Leiomyosarcomas of the pelvis of the kidney are extremely rare. To the best of our knowledge, leiomyosarcoma of the renal pelvis has never been reported in Korea to date. Only 10 cases have been described worldwide. Although information about the clinical evaluation of previously reported cases is limited, none of them were associated with other kidney anomalies.
Leiomyosarcoma usually has an irregular shape, and CT or MR imaging often reveals a heterogeneously enhanced, soft tissue mass without calcification or a fat component. Sonography or angiography has been useful in previous studies for defining the vascular structure and invasion when a mass lesion was found.3
The physical features of these masses, thus, make it difficult to preoperatively diagnose renal leiomyosarcoma purely based upon physical and radiological examinations.4
Furthermore, the combined anomaly in the kidney makes its diagnosis more difficult. Ureteroscopic inspection and biopsy and fine needle aspiration cytology could, therefore, be useful as a new method of preoperative diagnosis.5
Renal leiomyosarcoma composes 50-60% of all renal sarcomas and is, thus, the most common form among renal sarcomas.1
Renal leiomyosarcoma arises from the renal capsule or the smooth muscle fibers of the renal pelvis or vasculature.2
Microscopically, the classic spindle-shaped cells with hyperchromatic nuclei and varying numbers of mitoses are diagnostic for leiomyosarcoma. However, it is difficult to differentiate leiomyosarcoma from the sarcomatous form of renal cell carcinoma, because sarcomatous renal cell carcinoma also has spindle-shaped atypical cells. An immunofluorescent intermediate filament stain can differentiate leiomyosarcoma from renal cell carcinoma.1
Because the mass arises from the smooth muscle layer of the renal pelvis, no further examination for differential diagnosis is required.
Because renal sarcoma is a very rare condition, no effective treatment has yet been established. Complete surgical resection with at least a 3-cm safety margin is the treatment of choice3
but is rarely feasible due to the invasion of adjacent structures by the tumor. The most important prognostic factor is the tumor-free resection margin. Large mass size and frequent metastasis to adjacent organs is found in most cases at the time of diagnosis, and, consequently, the prognosis of most leiomyosarcomas is poor.3
Although radiotherapy, chemotherapy, or hormonal treatment is considered as adjuvant treatment, these treatments do not diminish tumor recurrence or improve the survival rate.3
Analysis of the 66 cases of renal leiomyosarcoma by Niceta et al.6
found higher morbidity in females than in males, rapid growth and high metastatic tendency, and both local and distant recurrence of renal leiomyosarcoma. Moreover, almost all patients died within two years despite radical nephrectomy.6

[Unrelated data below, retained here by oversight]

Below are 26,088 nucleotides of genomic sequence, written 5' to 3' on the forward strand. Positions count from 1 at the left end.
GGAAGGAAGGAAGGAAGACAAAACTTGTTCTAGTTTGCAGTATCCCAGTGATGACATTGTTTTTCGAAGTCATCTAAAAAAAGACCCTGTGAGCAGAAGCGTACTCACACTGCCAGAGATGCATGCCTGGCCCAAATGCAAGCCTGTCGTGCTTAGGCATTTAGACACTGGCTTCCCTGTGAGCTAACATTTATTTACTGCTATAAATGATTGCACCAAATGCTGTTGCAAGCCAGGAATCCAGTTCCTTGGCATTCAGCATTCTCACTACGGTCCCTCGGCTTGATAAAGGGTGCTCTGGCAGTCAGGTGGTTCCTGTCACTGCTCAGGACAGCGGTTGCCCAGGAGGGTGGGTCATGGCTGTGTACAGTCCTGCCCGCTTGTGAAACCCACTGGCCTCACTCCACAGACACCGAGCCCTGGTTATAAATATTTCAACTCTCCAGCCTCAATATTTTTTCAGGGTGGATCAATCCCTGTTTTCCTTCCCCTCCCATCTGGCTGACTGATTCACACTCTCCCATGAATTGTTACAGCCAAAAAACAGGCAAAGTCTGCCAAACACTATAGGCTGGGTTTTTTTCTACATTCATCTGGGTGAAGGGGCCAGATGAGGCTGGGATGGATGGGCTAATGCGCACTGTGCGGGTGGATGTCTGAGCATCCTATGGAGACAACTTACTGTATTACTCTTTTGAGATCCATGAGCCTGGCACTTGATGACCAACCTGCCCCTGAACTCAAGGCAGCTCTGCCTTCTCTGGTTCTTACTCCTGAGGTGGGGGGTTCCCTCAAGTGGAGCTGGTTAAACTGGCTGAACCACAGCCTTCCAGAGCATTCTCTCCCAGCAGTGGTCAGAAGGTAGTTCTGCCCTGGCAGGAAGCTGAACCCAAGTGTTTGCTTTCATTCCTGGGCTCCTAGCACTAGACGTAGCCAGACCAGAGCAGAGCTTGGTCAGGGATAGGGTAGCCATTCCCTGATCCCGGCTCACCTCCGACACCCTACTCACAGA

The Mayo Clinic reported that the survival for 14 of 15 patients with renal leiomyosarcoma ranged from 4 months to 5.5 years.6
Miyajima et al.7
suggested that the age and sex of the patient, tumor depth, tumor size, frequency of mitotic figures, degree of necrosis, shape of the nucleus, and AJCC tumor stage are the important prognostic factors. They additionally stated that the tumor size and the AJCC tumor stage are the most important of these prognostic factors. The five-year survival rate for tumors less than 5cm is 77.44%, whereas the survival rate drops to 41.86% if the tumor is larger than 5cm. The AJCC soft tissue sarcoma tumor stage of our case is T2aN0M0 GI and stage IB.7,8
Even though tumor size is larger than 5cm in diameter, because the cancer stage and grade is low, this patient would have a five-year expected survival of about 53% according to AJCC on cancer staging.
Janice et al.9
insisted that physicians should be vigilant about taking serial patient histories and performing physical examinations because almost all soft tissue sarcomas recur within the first two years. They suggested that a chest X-ray should be taken every three months during first two years and thereafter every six months. The CT or MR imaging is useful to evaluate local recurrence and is recommended every six months. Biopsy should be done if any evidence of recurrence is detected. Accordingly, serial follow-up should be scheduled, instead of any additional treatment, in this case.
Kidney leiomyosarcoma is exceedingly rare. Because renal leiomyosarcoma does not have any diagnostic finding, it is frequently diagnosed through exploration. The best treatment of this rare disease is surgical resection rather than radiation or chemotherapy, both of which have no therapeutic advantage.9
Early detection of recurrence throughout periodic follow-up after surgical removal of the tumor is the most important treatment strategy.